My Resolve About Resolutions

It's the time of the year for New Year's resolutions and an assessment of how 2013 went for myself. Financially, it was a good year for the market, with the S&P 500 returning ~31% with dividends. I did a little better in my 401k at 34% so I must say without a shadow of a doubt that I am producing outsized alpha in my mutual fund selection. More … [Read more...]

After You Pay Off Your Debt, Then What?

There's a virus spreading around Personal Finance sites (and yes, at least 30% of the time, we're one) - a virus which infects both blogs and writers alike.  I'm talking, of course, about the obsession with debt-pay-down to the exclusion of all other notable personal finance topics. What?  A Debt Payoff Virus? Is it realistic for a virus or a … [Read more...]

How Much Does $1,000,000 Today Cost?

How much would you pay annually in order to receive $1,000,000 today? This question is often a good measure of risk tolerance. For the purposes of this article, I am considering this the same as asking how much would you need in return annually if you paid $1,000,000 today. For me, it is around $50,000/year. I had a debate with a friend recently … [Read more...]

Why Does Risk Aversion Differ?

One of my coworkers very recently moved to this state from across the country. In doing so, he had to pick up his family, sell his house and buy a new one all while working remotely, traveling back and forth and transitioning to a new area (and climate). We got to talking about real estate and what he was looking for when he bought his house and … [Read more...]

Part 1 of Tales of a Mortgage: How I Learned to Stop Worrying and Love the ARM

Last October, I mentioned that I had finally hit a net worth of zero, celebrating the occasion of being officially worthless. At that point I mentioned that my next step was to buy a house. I can now say that I finally did get down and buy a house, closing on June 13th). I started looking in November just to see what was out there but didn't … [Read more...]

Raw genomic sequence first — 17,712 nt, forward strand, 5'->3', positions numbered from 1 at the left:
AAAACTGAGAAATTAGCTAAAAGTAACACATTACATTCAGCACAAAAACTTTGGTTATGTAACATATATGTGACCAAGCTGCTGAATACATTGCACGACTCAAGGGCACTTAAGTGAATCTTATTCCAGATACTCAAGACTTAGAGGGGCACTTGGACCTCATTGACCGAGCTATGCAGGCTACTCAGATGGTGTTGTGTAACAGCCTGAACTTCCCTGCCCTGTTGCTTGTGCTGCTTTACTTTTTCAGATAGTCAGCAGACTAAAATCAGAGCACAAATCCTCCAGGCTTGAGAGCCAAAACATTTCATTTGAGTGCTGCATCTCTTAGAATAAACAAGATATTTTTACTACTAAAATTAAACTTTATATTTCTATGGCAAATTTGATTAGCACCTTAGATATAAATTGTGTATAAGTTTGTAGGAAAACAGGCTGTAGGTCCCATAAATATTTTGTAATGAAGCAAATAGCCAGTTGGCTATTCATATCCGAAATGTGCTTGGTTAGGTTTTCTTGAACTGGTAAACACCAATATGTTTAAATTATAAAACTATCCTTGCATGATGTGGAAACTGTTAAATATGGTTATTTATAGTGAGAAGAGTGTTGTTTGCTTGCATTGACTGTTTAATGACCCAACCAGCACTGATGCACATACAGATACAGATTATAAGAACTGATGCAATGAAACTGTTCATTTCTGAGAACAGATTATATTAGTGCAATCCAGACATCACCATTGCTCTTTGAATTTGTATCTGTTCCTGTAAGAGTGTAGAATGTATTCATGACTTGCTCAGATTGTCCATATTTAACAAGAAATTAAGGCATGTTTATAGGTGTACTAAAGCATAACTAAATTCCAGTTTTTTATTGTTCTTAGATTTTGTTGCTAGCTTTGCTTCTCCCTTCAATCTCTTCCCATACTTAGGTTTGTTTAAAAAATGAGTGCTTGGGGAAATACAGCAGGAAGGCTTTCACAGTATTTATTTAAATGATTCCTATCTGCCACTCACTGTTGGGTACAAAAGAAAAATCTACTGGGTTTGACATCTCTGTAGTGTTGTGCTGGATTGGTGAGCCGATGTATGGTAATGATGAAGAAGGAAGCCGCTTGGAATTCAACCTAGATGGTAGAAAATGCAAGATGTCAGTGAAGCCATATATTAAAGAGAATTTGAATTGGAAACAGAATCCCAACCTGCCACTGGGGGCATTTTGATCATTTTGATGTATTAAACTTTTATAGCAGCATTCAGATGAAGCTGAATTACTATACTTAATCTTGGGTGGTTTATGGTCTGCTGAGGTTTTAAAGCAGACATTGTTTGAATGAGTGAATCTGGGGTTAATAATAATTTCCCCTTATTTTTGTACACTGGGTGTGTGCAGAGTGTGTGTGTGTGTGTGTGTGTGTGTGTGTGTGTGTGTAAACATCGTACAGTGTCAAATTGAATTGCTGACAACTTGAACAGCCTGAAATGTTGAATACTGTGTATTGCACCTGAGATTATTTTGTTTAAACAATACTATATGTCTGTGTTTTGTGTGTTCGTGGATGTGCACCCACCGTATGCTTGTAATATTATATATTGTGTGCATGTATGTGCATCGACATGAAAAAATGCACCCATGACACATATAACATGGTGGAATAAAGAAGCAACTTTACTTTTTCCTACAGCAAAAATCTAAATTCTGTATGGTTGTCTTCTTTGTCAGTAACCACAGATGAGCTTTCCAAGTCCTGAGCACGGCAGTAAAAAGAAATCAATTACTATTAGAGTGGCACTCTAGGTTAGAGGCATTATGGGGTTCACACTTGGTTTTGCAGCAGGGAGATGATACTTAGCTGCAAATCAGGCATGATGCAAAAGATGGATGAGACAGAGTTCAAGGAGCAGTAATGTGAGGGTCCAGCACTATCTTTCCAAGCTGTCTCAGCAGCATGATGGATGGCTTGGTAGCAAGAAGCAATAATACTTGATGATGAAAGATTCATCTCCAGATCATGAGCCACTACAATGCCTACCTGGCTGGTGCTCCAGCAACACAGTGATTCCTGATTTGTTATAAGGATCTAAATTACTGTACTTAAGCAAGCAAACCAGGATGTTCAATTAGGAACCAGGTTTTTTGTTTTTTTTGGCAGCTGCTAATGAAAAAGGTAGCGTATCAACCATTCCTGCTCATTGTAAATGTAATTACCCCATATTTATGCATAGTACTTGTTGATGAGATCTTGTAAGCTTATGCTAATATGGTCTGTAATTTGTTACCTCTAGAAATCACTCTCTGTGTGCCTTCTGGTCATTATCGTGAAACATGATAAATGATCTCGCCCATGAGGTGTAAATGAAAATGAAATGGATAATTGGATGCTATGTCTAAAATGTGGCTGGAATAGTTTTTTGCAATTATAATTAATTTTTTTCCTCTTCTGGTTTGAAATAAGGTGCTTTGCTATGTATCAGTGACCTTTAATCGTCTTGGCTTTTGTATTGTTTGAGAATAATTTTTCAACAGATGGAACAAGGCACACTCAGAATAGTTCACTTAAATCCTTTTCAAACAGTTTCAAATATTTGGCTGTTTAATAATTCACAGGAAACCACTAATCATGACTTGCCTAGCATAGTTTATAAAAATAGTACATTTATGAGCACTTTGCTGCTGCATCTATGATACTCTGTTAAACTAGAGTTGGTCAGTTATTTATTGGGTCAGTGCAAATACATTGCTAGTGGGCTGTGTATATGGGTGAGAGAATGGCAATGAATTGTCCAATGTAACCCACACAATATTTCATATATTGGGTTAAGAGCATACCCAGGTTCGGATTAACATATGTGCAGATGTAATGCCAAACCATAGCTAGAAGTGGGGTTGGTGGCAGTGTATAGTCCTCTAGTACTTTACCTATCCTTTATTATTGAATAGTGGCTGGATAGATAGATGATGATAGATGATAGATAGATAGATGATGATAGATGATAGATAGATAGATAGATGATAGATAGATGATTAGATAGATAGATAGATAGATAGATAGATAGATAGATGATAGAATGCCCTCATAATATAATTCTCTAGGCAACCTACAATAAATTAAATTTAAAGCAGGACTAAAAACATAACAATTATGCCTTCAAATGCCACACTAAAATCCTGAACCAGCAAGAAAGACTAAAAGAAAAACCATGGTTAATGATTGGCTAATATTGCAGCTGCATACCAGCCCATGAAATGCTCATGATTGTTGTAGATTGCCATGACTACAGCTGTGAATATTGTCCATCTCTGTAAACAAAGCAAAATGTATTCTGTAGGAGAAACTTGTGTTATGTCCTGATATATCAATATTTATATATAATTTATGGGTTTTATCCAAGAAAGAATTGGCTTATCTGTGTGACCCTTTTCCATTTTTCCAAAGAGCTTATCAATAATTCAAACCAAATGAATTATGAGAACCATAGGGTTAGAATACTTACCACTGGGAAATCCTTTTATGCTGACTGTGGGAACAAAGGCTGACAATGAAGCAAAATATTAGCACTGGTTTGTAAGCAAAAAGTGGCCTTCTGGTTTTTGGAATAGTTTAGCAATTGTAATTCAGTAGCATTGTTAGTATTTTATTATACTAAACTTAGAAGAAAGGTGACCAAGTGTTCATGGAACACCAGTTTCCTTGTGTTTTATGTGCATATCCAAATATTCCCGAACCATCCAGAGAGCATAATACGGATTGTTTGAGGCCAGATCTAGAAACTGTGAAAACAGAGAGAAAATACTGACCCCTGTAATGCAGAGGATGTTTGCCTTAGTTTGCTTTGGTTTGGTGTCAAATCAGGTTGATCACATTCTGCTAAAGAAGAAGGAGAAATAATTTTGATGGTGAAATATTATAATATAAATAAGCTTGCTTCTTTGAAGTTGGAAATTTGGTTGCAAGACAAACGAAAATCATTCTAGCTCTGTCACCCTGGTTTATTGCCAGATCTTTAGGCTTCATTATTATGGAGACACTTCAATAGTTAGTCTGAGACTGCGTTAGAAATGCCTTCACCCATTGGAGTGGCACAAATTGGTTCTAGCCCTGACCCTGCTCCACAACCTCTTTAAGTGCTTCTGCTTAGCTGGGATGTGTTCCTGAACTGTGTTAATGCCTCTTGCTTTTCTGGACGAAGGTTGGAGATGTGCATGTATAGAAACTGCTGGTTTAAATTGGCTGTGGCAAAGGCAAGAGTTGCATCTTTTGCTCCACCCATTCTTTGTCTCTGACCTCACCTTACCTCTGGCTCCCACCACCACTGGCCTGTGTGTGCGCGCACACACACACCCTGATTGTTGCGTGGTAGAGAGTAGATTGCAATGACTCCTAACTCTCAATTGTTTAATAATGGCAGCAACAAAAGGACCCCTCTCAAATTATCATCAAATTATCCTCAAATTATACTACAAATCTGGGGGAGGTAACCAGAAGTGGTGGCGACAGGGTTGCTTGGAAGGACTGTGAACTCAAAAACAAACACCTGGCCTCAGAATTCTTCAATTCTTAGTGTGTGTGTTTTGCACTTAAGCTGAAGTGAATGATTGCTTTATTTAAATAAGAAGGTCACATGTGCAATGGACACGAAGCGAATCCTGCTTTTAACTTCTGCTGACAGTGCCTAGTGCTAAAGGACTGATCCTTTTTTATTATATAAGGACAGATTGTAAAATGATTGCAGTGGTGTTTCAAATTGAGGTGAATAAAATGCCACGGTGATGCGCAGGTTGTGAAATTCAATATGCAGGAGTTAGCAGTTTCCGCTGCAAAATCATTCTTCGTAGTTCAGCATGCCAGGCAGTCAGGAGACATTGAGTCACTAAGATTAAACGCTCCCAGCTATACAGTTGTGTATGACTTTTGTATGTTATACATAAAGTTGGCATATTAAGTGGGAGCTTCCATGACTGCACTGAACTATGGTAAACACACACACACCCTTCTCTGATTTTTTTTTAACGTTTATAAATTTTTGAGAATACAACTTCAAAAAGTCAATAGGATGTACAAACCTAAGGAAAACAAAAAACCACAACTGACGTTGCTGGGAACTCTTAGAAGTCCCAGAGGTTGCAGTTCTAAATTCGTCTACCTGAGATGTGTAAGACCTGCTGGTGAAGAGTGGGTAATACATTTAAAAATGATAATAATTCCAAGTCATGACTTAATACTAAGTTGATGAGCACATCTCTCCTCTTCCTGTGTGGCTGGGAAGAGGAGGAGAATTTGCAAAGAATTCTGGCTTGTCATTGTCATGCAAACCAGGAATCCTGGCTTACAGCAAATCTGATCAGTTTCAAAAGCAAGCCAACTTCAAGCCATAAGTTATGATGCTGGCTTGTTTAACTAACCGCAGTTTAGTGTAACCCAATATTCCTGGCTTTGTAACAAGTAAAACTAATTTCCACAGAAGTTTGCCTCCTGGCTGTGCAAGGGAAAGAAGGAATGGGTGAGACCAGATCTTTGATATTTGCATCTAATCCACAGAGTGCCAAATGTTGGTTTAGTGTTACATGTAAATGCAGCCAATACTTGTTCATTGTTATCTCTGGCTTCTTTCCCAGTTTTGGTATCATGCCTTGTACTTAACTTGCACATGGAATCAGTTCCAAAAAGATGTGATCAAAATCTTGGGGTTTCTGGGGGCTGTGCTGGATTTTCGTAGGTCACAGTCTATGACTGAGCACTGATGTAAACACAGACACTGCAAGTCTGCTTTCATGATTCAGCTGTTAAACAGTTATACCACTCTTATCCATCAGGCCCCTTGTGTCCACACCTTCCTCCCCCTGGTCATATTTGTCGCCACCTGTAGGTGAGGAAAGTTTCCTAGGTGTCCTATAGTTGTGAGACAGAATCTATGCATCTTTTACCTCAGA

Lifestyle Creep and You

When most of us reach a certain point in our professional and personal finance journey, we start to experience lifestyle creep, the pressure to spend more. The causes could be social, financial or even boredom. After a certain minimum livelihood is met, each raise or goal accomplished allows us to potentially spend or save more. Personal finance … [Read more...]

Is There An Alternative to Student Loans?

You know we here at DQYDJ love to try to raise your hackles every once and a while, and there's no surer way to offend a lot of people than talking about college.  The last time we visited the land of student loans, we asked you if Arts and Psychology Majors should pay higher rates on their student loans, to make up for diminished employment … [Read more...]

I Am Completely Worthless

Worthless at last! Worthless at last! Thank God Almighty, worthless at last! Bells are ringing! I am finally worthless! With my paycheck today my net worth has finally passed the literal and psychological $0 barrier. My financial leverage given a net worth of $1 is about 45,000-to-1. Let this be a lesson to everybody: massively over-leveraged … [Read more...]

Payday Lending and Short-Term Liquidity

Personal finance experts frequently tout the advantages of having a six month emergency fund, if not a more conservative twelve month fund. There are many reasons that a citizen would need to dip into their emergency savings: family illness, death, severe medical expenses, unplanned pregnancy or job loss to name a few. Many reports however, … [Read more...]

All About Credit Cards and the Perfect Credit Card Spending Strategy

Credit cards get a bad rap - one that is not entirely deserved. I've got this working theory that it has to do with their name - the term 'credit' may mean 'ability to obtain resources based on a future payoff', but the card is named entirely wrong: If the only purpose of your credit cards is to purchase things on credit you are doing things … [Read more...]